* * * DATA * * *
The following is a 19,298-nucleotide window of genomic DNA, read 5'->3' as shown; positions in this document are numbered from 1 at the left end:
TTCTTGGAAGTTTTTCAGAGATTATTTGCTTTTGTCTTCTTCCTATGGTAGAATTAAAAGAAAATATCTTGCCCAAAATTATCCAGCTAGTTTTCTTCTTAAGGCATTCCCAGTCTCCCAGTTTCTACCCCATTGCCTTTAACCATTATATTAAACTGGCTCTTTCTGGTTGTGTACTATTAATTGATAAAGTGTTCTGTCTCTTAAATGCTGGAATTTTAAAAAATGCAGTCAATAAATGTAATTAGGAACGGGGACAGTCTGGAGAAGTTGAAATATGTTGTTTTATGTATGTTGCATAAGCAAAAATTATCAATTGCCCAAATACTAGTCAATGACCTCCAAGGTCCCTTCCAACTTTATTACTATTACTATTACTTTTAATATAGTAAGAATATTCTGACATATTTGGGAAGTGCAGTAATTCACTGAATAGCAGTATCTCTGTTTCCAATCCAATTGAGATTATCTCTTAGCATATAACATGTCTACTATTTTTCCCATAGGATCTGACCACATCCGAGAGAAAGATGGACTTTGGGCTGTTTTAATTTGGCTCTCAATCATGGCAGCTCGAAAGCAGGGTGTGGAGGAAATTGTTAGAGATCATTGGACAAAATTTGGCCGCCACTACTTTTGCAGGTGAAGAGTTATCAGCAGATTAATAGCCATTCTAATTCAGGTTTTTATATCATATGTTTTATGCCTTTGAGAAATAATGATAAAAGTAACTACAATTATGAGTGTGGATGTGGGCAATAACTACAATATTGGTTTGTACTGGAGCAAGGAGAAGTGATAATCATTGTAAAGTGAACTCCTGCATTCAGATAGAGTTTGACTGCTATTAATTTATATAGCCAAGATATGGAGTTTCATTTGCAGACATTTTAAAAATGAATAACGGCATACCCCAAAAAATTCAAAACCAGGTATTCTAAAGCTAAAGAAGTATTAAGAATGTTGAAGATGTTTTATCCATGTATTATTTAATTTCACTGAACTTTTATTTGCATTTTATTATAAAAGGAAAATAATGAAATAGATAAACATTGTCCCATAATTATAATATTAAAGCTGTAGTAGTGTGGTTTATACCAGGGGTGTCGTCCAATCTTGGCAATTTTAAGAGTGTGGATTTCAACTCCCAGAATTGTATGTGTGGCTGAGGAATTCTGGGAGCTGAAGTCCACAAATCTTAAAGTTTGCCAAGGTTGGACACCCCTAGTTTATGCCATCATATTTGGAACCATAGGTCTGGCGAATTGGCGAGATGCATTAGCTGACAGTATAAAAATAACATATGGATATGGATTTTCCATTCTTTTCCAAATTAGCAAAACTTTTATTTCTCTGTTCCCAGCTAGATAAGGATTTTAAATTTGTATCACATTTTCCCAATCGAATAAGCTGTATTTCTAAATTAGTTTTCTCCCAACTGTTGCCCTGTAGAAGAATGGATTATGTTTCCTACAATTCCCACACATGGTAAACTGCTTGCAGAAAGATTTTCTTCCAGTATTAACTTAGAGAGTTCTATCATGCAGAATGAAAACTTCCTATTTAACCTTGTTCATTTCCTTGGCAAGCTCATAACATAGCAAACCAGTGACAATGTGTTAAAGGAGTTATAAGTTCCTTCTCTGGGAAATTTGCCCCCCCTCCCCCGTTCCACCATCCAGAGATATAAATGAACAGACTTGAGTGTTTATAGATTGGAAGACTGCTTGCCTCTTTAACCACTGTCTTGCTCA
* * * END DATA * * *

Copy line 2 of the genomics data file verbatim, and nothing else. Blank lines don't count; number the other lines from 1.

TTCTTGGAAGTTTTTCAGAGATTATTTGCTTTTGTCTTCTTCCTATGGTAGAATTAAAAGAAAATATCTTGCCCAAAATTATCCAGCTAGTTTTCTTCTTAAGGCATTCCCAGTCTCCCAGTTTCTACCCCATTGCCTTTAACCATTATATTAAACTGGCTCTTTCTGGTTGTGTACTATTAATTGATAAAGTGTTCTGTCTCTTAAATGCTGGAATTTTAAAAAATGCAGTCAATAAATGTAATTAGGAACGGGGACAGTCTGGAGAAGTTGAAATATGTTGTTTTATGTATGTTGCATAAGCAAAAATTATCAATTGCCCAAATACTAGTCAATGACCTCCAAGGTCCCTTCCAACTTTATTACTATTACTATTACTTTTAATATAGTAAGAATATTCTGACATATTTGGGAAGTGCAGTAATTCACTGAATAGCAGTATCTCTGTTTCCAATCCAATTGAGATTATCTCTTAGCATATAACATGTCTACTATTTTTCCCATAGGATCTGACCACATCCGAGAGAAAGATGGACTTTGGGCTGTTTTAATTTGGCTCTCAATCATGGCAGCTCGAAAGCAGGGTGTGGAGGAAATTGTTAGAGATCATTGGACAAAATTTGGCCGCCACTACTTTTGCAGGTGAAGAGTTATCAGCAGATTAATAGCCATTCTAATTCAGGTTTTTATATCATATGTTTTATGCCTTTGAGAAATAATGATAAAAGTAACTACAATTATGAGTGTGGATGTGGGCAATAACTACAATATTGGTTTGTACTGGAGCAAGGAGAAGTGATAATCATTGTAAAGTGAACTCCTGCATTCAGATAGAGTTTGACTGCTATTAATTTATATAGCCAAGATATGGAGTTTCATTTGCAGACATTTTAAAAATGAATAACGGCATACCCCAAAAAATTCAAAACCAGGTATTCTAAAGCTAAAGAAGTATTAAGAATGTTGAAGATGTTTTATCCATGTATTATTTAATTTCACTGAACTTTTATTTGCATTTTATTATAAAAGGAAAATAATGAAATAGATAAACATTGTCCCATAATTATAATATTAAAGCTGTAGTAGTGTGGTTTATACCAGGGGTGTCGTCCAATCTTGGCAATTTTAAGAGTGTGGATTTCAACTCCCAGAATTGTATGTGTGGCTGAGGAATTCTGGGAGCTGAAGTCCACAAATCTTAAAGTTTGCCAAGGTTGGACACCCCTAGTTTATGCCATCATATTTGGAACCATAGGTCTGGCGAATTGGCGAGATGCATTAGCTGACAGTATAAAAATAACATATGGATATGGATTTTCCATTCTTTTCCAAATTAGCAAAACTTTTATTTCTCTGTTCCCAGCTAGATAAGGATTTTAAATTTGTATCACATTTTCCCAATCGAATAAGCTGTATTTCTAAATTAGTTTTCTCCCAACTGTTGCCCTGTAGAAGAATGGATTATGTTTCCTACAATTCCCACACATGGTAAACTGCTTGCAGAAAGATTTTCTTCCAGTATTAACTTAGAGAGTTCTATCATGCAGAATGAAAACTTCCTATTTAACCTTGTTCATTTCCTTGGCAAGCTCATAACATAGCAAACCAGTGACAATGTGTTAAAGGAGTTATAAGTTCCTTCTCTGGGAAATTTGCCCCCCCTCCCCCGTTCCACCATCCAGAGATATAAATGAACAGACTTGAGTGTTTATAGATTGGAAGACTGCTTGCCTCTTTAACCACTGTCTTGCTCA